Richard H. Peterson, Book Review Editor
The Proto Mission: A Documentary History of San Diego de Alcalá. Compiled and edited by Msgr. Francis J. Weber. Hong Kong: Libra Press Limited, 1980. 262 pages. $12.00.
Reviewed by Dr. James Robert Moriarty, III, University of San Diego, Professor of History and Anthropology, author of Chinigchinix: An Indigenous American Indian Religion.
The California historian will greet this publication with real joy. Contained in this volume are sixty-seven small gems of San Diego Mission history. Chronologically, they extend from the earliest report on Indian hostility by Father Palou in 1769 through the most recent archaeological discoveries. These latter are reported by the University of San Diego Historic Sites Archaeology class at the Mission San Diego de Alcala. Msgr. Weber has selected a variety of little known but significant writings of reference to the mission covering the intervening two hundred years.
All too often, in the writer’s own research, he has come across miscellaneous, but important fragments of the mission’s history, only to lose the reference in the press of other work. Minor documentary elements such as Archibald Gillespie’s correspondence, along with reminiscences of earlier periods by visitors and officials, are often missed.
The book brings to the reader descriptions and reports of many not so well remembered individuals, who made great personal contributions to the mission and its restoration. Industrious preservers like Mr. Albert Mayrhofer and Bishop Cantwell were assisted by the architect I.E. Loveless, and J. Marshall Miller, and somewhat later Dr. Ray Brandes of the University of San Diego. In a sense, the present mission owes its form and beauty to these men.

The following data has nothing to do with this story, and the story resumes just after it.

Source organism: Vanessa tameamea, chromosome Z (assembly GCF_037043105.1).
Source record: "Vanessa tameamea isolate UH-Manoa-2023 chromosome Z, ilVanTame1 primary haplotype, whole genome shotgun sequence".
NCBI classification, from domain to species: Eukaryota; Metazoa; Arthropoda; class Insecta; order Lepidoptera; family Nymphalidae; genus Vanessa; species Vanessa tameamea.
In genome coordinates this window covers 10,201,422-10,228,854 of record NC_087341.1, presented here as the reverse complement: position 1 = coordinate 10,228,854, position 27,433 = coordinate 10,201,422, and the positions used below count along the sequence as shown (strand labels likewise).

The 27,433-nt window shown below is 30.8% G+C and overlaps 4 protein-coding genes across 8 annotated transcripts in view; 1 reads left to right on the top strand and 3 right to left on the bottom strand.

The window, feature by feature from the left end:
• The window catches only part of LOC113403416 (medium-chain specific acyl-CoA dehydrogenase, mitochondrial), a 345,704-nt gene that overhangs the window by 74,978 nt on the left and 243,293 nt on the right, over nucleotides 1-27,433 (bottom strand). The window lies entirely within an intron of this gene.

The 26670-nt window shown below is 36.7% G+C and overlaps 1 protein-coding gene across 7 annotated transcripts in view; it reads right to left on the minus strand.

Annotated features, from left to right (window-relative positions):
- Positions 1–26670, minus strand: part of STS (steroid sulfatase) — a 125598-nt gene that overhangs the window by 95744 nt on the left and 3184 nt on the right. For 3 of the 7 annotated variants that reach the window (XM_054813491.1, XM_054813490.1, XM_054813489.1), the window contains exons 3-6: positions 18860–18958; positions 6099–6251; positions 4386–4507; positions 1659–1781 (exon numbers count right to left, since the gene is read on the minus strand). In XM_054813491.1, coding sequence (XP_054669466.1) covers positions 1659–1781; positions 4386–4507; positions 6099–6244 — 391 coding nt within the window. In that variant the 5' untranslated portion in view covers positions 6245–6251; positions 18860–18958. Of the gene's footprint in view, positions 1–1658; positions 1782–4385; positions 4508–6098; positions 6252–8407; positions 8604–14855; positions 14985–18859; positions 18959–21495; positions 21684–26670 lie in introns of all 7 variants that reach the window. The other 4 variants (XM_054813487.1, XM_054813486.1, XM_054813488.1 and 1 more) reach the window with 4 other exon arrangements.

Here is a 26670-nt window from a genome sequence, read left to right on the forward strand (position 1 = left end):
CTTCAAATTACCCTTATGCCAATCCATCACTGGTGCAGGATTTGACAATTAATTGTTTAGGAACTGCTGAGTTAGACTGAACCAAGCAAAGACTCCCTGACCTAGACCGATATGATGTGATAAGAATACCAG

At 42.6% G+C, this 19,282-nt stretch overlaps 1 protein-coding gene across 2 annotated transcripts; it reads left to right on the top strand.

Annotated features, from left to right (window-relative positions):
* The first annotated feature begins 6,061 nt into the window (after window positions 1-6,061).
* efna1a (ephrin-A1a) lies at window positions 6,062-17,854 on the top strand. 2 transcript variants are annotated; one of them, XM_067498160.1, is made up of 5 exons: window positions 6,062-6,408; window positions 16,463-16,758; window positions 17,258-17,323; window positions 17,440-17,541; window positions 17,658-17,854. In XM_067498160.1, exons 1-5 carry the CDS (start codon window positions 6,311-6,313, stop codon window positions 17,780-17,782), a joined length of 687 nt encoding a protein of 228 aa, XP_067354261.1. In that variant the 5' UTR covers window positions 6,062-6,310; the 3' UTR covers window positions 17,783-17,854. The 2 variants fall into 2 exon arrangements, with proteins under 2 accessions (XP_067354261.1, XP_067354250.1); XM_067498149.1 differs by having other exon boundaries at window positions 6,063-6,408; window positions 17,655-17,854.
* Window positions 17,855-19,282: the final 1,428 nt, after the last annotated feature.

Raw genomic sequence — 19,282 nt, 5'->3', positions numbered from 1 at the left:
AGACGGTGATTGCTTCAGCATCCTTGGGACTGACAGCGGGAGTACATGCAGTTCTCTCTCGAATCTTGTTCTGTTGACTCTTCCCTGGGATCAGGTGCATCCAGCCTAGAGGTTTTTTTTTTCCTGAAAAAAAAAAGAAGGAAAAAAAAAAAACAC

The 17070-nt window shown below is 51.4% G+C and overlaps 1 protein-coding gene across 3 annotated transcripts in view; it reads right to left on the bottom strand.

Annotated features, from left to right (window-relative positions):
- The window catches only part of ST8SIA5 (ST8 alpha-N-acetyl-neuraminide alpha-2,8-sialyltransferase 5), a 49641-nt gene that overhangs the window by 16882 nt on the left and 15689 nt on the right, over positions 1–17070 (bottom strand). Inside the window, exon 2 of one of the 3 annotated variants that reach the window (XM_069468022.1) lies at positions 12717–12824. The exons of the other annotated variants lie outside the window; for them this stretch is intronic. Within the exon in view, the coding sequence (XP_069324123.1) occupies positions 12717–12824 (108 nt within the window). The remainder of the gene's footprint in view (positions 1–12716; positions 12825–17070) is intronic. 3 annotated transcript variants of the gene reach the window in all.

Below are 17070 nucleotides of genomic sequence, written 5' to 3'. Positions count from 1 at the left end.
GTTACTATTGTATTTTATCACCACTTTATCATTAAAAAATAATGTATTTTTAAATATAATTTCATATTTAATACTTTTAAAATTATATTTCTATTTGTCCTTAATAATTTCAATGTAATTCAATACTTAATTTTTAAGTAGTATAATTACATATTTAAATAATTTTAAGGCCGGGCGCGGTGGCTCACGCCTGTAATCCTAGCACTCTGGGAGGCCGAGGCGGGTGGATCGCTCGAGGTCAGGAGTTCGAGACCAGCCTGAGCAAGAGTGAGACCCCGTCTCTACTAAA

Msgr. Weber has also included some of the mystery stories about the San Diego, Mission such as the mythical tunnel which this author had industriously looked for but failed to find. One of the most interesting descriptions deals with the visit in 1867 by the journalist B.C. Truman. He saw the remains of the mission shortly after the period of occupation by American troops and describes the sad reduction of the size of the mission grounds and gardens.
Another earlier visitor was Alfred Robinson who arrived in 1829. Fortunately for Robinson, he was able to see the mission while it still was at its best, before the period of decline. His description of dinner and hospitality of the padres offers a pleasant and nostalgic view of the father missionaries and their charges.
There is little to criticize about this contribution to California history. It is well edited and the selection of documents is thoughful and informed. If there is a criticism, it is that the first edition was limited to three hundred and fifty copies. It is not doubted that this will result in a second printing, almost immediately, as the publication becomes known to the thousands of California history enthusiasts.
Lastly, the historians who know Msgr. Weber’s previous works will take a special pleasure in this latest work. The Proto Mission is a most fitting companion to his Bicentennial volume of California Catholic Reminiscences.